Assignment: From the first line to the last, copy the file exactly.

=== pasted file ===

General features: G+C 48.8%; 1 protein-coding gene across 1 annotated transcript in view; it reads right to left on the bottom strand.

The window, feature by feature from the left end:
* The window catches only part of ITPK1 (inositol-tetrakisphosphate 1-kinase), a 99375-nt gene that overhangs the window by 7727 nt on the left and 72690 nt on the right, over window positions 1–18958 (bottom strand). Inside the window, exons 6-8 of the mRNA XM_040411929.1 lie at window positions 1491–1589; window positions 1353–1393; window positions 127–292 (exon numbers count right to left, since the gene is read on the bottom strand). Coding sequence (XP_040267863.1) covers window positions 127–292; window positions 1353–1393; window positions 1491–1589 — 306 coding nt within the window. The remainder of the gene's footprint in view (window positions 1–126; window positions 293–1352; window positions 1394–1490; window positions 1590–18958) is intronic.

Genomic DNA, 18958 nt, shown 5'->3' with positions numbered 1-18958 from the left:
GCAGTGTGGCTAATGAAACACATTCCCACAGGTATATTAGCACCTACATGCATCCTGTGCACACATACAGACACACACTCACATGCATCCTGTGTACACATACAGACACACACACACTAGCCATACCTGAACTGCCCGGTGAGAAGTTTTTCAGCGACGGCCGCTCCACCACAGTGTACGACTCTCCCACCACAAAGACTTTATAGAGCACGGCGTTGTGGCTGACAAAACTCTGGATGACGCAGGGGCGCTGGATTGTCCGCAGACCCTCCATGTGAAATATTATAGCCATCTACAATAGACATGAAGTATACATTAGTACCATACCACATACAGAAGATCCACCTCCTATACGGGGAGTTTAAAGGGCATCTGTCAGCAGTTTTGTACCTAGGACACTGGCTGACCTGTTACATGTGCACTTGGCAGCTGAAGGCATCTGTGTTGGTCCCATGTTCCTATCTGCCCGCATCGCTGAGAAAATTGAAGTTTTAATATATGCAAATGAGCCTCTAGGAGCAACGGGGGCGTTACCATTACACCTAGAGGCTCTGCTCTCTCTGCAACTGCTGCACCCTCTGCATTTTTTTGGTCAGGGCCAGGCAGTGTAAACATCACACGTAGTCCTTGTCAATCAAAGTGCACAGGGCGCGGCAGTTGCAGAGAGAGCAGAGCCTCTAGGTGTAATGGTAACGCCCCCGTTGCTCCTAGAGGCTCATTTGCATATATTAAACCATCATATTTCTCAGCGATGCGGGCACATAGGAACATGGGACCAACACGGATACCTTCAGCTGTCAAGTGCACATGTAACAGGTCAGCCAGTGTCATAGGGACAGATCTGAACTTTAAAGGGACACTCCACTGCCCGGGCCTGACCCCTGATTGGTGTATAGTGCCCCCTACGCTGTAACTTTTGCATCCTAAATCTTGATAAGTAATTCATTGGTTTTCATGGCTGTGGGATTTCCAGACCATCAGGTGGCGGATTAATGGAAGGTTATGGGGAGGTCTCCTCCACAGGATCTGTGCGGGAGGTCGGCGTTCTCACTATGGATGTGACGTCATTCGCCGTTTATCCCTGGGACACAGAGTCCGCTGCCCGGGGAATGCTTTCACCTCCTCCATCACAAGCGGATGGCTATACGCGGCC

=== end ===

General features: G+C 48.8%; 1 protein-coding gene across 1 annotated transcript in view; it reads right to left on the bottom strand.

The window, feature by feature from the left end:
* The window catches only part of ITPK1 (inositol-tetrakisphosphate 1-kinase), a 99375-nt gene that overhangs the window by 7727 nt on the left and 72690 nt on the right, over window positions 1–18958 (bottom strand). Inside the window, exons 6-8 of the mRNA XM_040411929.1 lie at window positions 1491–1589; window positions 1353–1393; window positions 127–292 (exon numbers count right to left, since the gene is read on the bottom strand). Coding sequence (XP_040267863.1) covers window positions 127–292; window positions 1353–1393; window positions 1491–1589 — 306 coding nt within the window. The remainder of the gene's footprint in view (window positions 1–126; window positions 293–1352; window positions 1394–1490; window positions 1590–18958) is intronic.

Genomic DNA, 18958 nt, shown 5'->3' with positions numbered 1-18958 from the left:
GCAGTGTGGCTAATGAAACACATTCCCACAGGTATATTAGCACCTACATGCATCCTGTGCACACATACAGACACACACTCACATGCATCCTGTGTACACATACAGACACACACACACTAGCCATACCTGAACTGCCCGGTGAGAAGTTTTTCAGCGACGGCCGCTCCACCACAGTGTACGACTCTCCCACCACAAAGACTTTATAGAGCACGGCGTTGTGGCTGACAAAACTCTGGATGACGCAGGGGCGCTGGATTGTCCGCAGACCCTCCATGTGAAATATTATAGCCATCTACAATAGACATGAAGTATACATTAGTACCATACCACATACAGAAGATCCACCTCCTATACGGGGAGTTTAAAGGGCATCTGTCAGCAGTTTTGTACCTAGGACACTGGCTGACCTGTTACATGTGCACTTGGCAGCTGAAGGCATCTGTGTTGGTCCCATGTTCCTATCTGCCCGCATCGCTGAGAAAATTGAAGTTTTAATATATGCAAATGAGCCTCTAGGAGCAACGGGGGCGTTACCATTACACCTAGAGGCTCTGCTCTCTCTGCAACTGCTGCACCCTCTGCATTTTTTTGGTCAGGGCCAGGCAGTGTAAACATCACACGTAGTCCTTGTCAATCAAAGTGCACAGGGCGCGGCAGTTGCAGAGAGAGCAGAGCCTCTAGGTGTAATGGTAACGCCCCCGTTGCTCCTAGAGGCTCATTTGCATATATTAAACCATCATATTTCTCAGCGATGCGGGCACATAGGAACATGGGACCAACACGGATACCTTCAGCTGTCAAGTGCACATGTAACAGGTCAGCCAGTGTCATAGGGACAGATCTGAACTTTAAAGGGACACTCCACTGCCCGGGCCTGACCCCTGATTGGTGTATAGTGCCCCCTACGCTGTAACTTTTGCATCCTAAATCTTGATAAGTAATTCATTGGTTTTCATGGCTGTGGGATTTCCAGACCATCAGGTGGCGGATTAATGGAAGGTTATGGGGAGGTCTCCTCCACAGGATCTGTGCGGGAGGTCGGCGTTCTCACTATGGATGTGACGTCATTCGCCGTTTATCCCTGGGACACAGAGTCCGCTGCCCGGGGAATGCTTTCACCTCCTCCATCACAAGCGGATGGCTATACGCGGCC